Since the days are long in summer so far north, I had enough daylight to explore Helsinki a little after I was back on the mainland after Suomenlinna. When I found myself at the Senate Square in front of the Helsinki Cathedral again, I decided that I had time to take a look at some posters put up by a practitioner of Falun Gong. I had seen those the day before when I visited the cathedral but I never paid attention then.

The lady who put up the posters saw me and spoke to me. She thought, to my utter horror, that I was from China. But I was curious and so I started speaking to her. Falun Gong is a spiritual discipline that combines meditation and qigong with some Chinese Buddhist and Taoist beliefs. China views its practitioners as members of an evil sect. Needless to say the movement is banned there. I think its is banned in Singapore too but I am not quite sure why since it has not even openly criticised my government. Maybe my government was ‘economically influenced’ to do so by the PRC government.

The point of those posters was to inform the world about what was happening in China to Falun Gong practitioners. Apparently the PRC government would harvest their organs to supply the country’s organ transplant industry after murdering them.

Organ harvesting allegations

I am not sure how true this is but it is definitely sensational and I was quite surprised to hear about it. I think the world is very prepared to believe the worst about China and I am sure the allegations are that much more believable to many people simply because the perpetrator is the PRC government. On the other hand, it does seem to me that many people in China can be capable of some very incredible inhumanity.

As for the lady I spoke to, based on what I could gather from her despite her strong accent, she was apparently arrested on trumped up charges and tortured while in detention. She was only released with the help of some friends then managed to flee to Finland where she obtained refugee status three years before I met her. Her organs were still intact I think. Now she spends her time fighting for justice. She got me to sign a petition to the UN asking for help for her fellow Falun Gong practitioners. She also took some photos of me while I was reading her posters. That was somewhat unnerving although I did not stop her. I was actually a bit worried about whether my own government would raise any issue over this if my photos were used for her cause.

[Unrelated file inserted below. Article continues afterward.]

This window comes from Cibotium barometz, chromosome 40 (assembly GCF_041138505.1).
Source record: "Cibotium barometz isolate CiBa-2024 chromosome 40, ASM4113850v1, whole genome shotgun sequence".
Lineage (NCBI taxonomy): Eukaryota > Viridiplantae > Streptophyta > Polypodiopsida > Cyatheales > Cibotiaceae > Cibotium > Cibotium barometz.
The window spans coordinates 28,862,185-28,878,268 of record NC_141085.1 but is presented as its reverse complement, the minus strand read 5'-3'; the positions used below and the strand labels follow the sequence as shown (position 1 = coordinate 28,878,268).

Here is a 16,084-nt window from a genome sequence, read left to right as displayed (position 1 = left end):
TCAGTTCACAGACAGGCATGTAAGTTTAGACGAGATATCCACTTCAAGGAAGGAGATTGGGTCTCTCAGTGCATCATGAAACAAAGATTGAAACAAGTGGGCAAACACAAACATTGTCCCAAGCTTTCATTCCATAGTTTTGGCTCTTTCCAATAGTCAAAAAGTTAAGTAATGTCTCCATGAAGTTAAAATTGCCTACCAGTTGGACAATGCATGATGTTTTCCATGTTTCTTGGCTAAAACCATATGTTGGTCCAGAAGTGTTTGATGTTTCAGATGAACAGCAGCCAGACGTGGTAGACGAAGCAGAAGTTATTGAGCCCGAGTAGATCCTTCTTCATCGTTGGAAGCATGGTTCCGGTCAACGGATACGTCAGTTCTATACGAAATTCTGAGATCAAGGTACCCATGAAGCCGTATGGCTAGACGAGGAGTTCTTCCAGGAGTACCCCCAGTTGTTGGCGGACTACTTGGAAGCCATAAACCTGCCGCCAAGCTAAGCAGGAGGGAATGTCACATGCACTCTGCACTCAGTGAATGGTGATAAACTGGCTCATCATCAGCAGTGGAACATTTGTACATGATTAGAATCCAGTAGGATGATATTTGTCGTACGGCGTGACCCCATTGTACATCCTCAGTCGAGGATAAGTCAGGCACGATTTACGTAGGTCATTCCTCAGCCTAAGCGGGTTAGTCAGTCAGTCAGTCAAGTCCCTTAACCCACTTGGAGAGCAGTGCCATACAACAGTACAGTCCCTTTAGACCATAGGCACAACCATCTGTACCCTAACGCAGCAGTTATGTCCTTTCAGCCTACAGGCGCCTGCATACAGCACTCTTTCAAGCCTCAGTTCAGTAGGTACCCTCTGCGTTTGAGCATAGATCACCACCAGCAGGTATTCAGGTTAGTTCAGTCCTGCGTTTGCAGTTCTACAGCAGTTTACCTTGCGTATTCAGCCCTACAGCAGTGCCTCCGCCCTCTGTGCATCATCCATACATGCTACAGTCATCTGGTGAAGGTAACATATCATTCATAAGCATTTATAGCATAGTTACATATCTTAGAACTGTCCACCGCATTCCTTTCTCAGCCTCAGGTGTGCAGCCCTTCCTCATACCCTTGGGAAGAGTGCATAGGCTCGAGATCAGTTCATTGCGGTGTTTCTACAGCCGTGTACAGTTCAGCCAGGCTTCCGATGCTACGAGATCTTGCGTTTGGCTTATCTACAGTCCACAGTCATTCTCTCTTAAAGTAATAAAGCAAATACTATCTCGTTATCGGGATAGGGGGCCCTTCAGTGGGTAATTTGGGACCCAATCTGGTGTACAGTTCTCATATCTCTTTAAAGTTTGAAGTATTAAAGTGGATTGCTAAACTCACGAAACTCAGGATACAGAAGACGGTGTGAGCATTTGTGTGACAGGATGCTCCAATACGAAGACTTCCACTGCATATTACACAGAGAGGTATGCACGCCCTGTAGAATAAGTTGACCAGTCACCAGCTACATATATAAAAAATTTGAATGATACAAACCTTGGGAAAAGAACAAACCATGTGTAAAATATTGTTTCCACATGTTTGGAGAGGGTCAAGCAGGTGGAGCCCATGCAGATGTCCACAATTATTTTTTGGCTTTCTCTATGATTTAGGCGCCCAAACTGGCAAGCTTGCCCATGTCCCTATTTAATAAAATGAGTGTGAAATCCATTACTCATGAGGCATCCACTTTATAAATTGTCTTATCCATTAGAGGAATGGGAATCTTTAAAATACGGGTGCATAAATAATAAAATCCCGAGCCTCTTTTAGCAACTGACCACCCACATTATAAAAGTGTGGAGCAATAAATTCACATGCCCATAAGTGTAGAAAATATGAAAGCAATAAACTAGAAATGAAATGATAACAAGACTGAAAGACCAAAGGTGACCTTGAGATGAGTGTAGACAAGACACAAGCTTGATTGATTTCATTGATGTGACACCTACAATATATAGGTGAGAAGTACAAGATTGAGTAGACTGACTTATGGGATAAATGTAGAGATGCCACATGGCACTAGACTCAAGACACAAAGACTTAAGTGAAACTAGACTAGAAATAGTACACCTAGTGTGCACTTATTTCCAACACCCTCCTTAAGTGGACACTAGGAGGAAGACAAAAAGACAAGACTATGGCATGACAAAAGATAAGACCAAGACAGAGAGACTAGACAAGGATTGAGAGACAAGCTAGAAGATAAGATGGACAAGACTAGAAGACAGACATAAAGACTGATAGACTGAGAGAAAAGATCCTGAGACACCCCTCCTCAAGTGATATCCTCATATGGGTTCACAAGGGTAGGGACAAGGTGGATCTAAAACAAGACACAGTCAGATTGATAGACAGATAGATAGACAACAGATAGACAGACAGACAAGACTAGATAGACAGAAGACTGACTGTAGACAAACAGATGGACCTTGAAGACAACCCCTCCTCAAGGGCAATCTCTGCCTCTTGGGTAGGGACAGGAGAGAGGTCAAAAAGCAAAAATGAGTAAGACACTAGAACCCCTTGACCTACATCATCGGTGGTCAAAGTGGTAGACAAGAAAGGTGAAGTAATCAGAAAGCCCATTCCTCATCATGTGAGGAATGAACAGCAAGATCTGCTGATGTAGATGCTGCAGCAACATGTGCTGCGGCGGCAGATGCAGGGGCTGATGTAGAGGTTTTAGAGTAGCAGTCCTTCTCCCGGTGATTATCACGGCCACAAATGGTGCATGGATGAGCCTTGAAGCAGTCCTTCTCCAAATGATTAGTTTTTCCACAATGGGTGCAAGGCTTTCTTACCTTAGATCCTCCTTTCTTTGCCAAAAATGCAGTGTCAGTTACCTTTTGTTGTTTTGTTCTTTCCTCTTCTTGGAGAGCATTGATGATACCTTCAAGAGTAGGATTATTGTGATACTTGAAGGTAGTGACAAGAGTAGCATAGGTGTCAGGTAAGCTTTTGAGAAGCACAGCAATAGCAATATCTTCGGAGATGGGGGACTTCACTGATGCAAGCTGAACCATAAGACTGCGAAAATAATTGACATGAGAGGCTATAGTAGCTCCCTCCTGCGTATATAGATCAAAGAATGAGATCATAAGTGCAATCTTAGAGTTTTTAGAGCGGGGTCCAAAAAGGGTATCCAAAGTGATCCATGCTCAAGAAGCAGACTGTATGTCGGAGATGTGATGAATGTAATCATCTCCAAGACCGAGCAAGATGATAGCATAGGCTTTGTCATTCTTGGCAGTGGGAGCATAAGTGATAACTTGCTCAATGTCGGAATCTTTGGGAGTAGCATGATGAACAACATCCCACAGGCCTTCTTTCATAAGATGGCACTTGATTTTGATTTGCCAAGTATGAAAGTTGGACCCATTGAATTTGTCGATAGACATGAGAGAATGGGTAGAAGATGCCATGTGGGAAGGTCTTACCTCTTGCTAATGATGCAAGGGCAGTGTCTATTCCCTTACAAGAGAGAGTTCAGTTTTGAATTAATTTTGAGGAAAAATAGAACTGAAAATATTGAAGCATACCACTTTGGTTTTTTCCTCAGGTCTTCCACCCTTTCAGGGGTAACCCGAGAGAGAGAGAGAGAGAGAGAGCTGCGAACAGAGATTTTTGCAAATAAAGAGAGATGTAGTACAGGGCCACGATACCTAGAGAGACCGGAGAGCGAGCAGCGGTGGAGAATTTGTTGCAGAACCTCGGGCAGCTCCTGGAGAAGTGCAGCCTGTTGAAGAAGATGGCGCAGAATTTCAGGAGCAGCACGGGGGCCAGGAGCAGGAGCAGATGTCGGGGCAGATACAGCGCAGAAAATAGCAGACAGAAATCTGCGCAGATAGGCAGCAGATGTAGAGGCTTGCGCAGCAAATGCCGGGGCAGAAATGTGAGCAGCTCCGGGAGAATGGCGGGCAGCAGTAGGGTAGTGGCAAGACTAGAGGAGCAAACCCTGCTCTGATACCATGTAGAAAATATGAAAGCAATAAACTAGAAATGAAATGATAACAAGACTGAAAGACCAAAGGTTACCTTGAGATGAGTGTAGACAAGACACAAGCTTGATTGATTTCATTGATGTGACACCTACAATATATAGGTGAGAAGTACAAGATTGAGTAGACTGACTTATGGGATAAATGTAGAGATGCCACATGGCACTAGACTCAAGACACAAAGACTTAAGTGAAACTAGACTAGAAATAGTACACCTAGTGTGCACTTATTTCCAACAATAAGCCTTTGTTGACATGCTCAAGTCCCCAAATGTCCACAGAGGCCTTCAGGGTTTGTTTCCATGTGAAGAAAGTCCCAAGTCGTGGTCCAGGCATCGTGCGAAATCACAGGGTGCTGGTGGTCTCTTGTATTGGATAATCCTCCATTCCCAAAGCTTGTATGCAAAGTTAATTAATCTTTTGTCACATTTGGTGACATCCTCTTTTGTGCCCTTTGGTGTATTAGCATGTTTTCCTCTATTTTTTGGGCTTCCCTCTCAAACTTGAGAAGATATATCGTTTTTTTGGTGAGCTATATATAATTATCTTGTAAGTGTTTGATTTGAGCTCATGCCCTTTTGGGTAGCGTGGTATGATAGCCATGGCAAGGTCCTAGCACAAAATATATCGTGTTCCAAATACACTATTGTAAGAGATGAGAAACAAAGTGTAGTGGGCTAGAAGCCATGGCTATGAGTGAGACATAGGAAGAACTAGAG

I also noticed that her posters were written in traditional Chinese script. She said that the simplified script was created by the evil communists and not truly Chinese.

Falun Gong posters

Later, a group of PRCs walked by. She tried to engage them in conversation but they mostly ignored her. Besides trying to raise awareness of her cause, she also tried persuading her fellow PRCs to quit the CCP if they were members. It did not look like she was very successful and she admitted that her fellow PRCs were mostly either disinterested or afraid. The petition she got me to sign only had two signatures and I gave her the second one.

One thing I agree wholeheartedly with her though, even if I did not know enough to agree with her on anything else, and that is that one does not have to love his government in order to love his country. I wish more people in Singapore could see that.

Before I left the square, I wished the lady well and good luck. If what she claims is happening is true, then surely someone needs to go to hell for that.

The Falun Gong lady had picked a very nice place to be a refugee in. I enjoyed my time in Helsinki. The city was very pleasant and its people were really friendly and kind too. When I walked to the wrong counter to get my ferry ticket to Suomenlinna (I could get a discount for a different company’s ferry) the girl pointed me to the right one without any hint of irritation. Friendly people make me smile more and that cannot be a bad thing at all.

And one more thing. Helsinki was not expensive like the other Nordic cities either. Another point for Finland!

Helsinki street

Helsinki street

Havis Amanda at the Market Square

Helsinki street